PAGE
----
How a car is valued
Cars are valued according to their year of manufacture, their condition and the amount of miles they have travelled. Car dealers use a method of assessing that the average most cars should travel is between 10,000 to 12,000 miles per year. If a car travels less than this it is classed as good. If it travels these miles it's classed as average, and if it exceeds these miles by a large amount it's classed as poor.
A dealer who buys and sells cars for a living will first of all, in his appraisal of your car, look at it's general appearance. If it looks clean and dent free, thats a good start. If your car is standard and the same as its original manufacture, that's another good point. Dealers do not like to buy cars which have been modified from standard, they are harder to sell and price.
The next item on the dealers check list is how many miles has your car travelled. The dealer would then look up the going price in his 'little black book'. (not the same as the one you can buy in your local book shop). The dealers trading book prices are a lot lower and updated monthly.
After making you a ridiculously low offer the dealer will then ask if you have all the documentation for your car including an MOT certificate. The haggling over price will now start and will be based on the car you intend to buy from the dealer. The more expensive your purchase the more money you may get for your car. It's not all as clean cut as that though, because the trading price is based on the difference between the price the dealer can get for your car when he sells it and the amount he paid for the car you are wanting to buy.
Meaning of terms
Listed below are some of the terms that are used by dealers who sell and buy cars. Some of the terms are also used by 'part-time' people who sell cars from their home. You need to understand these terms before you go into a deal. Not understanding the terms fully could have serious mis-understandings when haggling over a price of cars.
Original price of cars
Manufacturer's list price when new, including VAT and Car Tax not road tax, it's a special tax applied on all new cars. This is the price paid by the first owner of the car.
The typical price paid at a franchised dealer for a car in a 'Used Approved' scheme. is possibly lower than the price on the windscreen shown at the dealer because the dealer would have increased the 'screen' price so that some negotiation can take place when you decide to buy the car. A franchise dealer is a dealer who exclusively deals with a large car manufacturer i.e. Ford, BMW, Audi etc.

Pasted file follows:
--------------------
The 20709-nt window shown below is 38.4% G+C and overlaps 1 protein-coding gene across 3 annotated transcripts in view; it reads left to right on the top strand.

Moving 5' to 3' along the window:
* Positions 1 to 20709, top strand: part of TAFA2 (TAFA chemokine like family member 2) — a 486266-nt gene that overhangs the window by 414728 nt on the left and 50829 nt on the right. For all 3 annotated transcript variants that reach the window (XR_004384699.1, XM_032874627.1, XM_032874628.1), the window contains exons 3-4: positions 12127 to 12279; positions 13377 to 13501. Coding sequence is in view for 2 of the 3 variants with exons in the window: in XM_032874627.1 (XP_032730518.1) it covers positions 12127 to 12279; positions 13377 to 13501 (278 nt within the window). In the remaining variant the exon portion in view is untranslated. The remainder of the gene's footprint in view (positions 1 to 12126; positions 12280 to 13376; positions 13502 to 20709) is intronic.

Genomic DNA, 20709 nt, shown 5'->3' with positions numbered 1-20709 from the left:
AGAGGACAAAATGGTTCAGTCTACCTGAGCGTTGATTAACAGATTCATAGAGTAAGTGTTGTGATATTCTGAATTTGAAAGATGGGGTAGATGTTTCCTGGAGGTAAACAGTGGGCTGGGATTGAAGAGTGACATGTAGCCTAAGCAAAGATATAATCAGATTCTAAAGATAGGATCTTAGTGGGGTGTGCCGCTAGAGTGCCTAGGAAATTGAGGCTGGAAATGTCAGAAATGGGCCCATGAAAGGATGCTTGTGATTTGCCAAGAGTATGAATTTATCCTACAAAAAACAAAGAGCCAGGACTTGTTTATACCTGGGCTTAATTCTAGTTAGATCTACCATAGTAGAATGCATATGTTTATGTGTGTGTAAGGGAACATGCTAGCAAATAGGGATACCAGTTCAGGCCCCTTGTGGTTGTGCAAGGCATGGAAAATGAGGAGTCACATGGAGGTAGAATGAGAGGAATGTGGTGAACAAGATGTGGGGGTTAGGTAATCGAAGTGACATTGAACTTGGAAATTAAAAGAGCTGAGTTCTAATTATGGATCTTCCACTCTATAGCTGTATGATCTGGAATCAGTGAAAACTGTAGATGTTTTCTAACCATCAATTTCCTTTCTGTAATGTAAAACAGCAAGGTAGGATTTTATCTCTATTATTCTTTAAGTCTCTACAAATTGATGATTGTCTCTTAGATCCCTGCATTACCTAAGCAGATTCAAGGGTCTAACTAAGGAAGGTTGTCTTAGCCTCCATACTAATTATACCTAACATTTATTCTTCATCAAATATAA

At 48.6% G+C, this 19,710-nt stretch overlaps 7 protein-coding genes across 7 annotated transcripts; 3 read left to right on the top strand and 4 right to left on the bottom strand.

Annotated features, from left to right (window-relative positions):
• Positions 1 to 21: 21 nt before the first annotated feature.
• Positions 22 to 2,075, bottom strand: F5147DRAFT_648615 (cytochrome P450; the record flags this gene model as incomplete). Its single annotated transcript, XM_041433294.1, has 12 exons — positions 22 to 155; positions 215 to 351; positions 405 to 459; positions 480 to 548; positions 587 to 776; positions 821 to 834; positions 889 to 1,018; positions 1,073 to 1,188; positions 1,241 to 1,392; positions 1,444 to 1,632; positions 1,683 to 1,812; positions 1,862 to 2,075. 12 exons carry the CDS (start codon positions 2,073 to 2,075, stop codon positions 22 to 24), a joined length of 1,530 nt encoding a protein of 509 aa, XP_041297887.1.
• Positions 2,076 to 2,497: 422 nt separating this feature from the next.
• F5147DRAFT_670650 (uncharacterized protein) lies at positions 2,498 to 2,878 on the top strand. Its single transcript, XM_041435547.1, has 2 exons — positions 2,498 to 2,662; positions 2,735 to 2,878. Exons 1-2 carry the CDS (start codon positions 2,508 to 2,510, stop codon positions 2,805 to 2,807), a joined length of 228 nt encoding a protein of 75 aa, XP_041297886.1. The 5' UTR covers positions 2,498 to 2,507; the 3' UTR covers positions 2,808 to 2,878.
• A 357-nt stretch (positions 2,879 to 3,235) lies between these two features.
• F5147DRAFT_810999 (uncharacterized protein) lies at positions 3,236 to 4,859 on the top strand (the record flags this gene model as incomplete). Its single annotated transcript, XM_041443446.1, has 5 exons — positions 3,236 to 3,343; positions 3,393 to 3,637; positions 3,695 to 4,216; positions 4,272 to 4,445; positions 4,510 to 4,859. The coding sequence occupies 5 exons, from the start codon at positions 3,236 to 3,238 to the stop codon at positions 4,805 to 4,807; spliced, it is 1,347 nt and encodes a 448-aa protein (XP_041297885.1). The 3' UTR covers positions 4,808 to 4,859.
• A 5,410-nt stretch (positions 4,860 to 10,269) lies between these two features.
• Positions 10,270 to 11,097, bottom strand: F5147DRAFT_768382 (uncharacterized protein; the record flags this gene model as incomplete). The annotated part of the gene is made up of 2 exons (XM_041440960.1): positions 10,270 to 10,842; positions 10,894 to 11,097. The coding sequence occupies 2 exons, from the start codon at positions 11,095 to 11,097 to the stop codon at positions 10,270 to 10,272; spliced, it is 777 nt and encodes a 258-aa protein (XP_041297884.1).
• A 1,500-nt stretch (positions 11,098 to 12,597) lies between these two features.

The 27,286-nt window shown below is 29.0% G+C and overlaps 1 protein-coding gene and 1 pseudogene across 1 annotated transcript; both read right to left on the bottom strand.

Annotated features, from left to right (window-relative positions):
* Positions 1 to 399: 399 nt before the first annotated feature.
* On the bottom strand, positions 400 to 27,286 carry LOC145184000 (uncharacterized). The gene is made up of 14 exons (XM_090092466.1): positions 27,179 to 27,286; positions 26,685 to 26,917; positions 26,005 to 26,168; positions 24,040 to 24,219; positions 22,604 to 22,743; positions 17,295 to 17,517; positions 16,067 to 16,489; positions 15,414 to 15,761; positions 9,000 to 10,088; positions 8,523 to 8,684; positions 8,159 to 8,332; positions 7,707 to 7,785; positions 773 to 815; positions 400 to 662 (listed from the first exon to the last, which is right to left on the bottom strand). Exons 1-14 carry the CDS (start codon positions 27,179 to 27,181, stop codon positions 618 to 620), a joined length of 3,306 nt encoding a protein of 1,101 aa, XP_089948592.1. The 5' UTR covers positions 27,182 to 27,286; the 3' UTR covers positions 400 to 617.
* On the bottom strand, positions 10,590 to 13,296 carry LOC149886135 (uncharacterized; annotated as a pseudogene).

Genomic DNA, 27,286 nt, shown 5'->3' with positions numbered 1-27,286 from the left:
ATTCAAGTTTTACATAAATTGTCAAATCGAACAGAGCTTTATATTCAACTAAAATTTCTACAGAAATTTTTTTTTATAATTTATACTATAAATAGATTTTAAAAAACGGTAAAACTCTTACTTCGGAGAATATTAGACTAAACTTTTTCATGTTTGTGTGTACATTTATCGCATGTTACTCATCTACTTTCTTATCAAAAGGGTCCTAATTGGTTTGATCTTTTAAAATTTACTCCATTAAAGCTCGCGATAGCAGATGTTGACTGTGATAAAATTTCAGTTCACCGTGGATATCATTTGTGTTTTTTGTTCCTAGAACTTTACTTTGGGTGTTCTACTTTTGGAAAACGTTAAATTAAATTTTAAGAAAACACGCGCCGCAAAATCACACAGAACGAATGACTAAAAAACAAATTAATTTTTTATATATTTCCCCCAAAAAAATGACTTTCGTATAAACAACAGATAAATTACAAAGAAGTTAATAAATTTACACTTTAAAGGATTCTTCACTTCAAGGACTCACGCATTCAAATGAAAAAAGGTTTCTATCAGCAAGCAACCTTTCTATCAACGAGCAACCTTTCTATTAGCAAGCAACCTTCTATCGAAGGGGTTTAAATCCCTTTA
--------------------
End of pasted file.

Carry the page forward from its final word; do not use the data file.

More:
Typical price paid for the car at an independent dealer or car supermarket. Prices are slightly lower than main dealers because you don't get all of the 'Used Approved' benefits. This type of dealer may or may not offer you certain benefits, but they would usually be added on as extra's. An independent dealer is a dealer who sells and buys any make or model of car and has no contract with the large car manufacturers.
Typical private sale value of a car in good condition with full MOT and service history, needing no work. With a private sale you will be getting exactly what you see, no benefits or guarantee. Once you pay your money and drive away you are on your own. This is why the price is usually lower on the private sale.
Beware of buying from a private seller
Typical private sale value of a car in below-average condition, which cannot be restored to clean condition. May have mechanical defects or no service history; body may be rusty or have substantial damage; interior may be stained or torn.
The typical 'bottom-book' (the book dealers refer to value a car) price that a dealer offers for your car in part-exchange. The actual value can vary from deal to deal, depending on the price and desirability of your car, but this is a good indicaton of what to expect.
Tips for buying cars
1. Never seem enthusiastic
2. Never take the family
3. Always say you are shopping around
4. Do your research - know the cars value
5. Ask for road tax to be included
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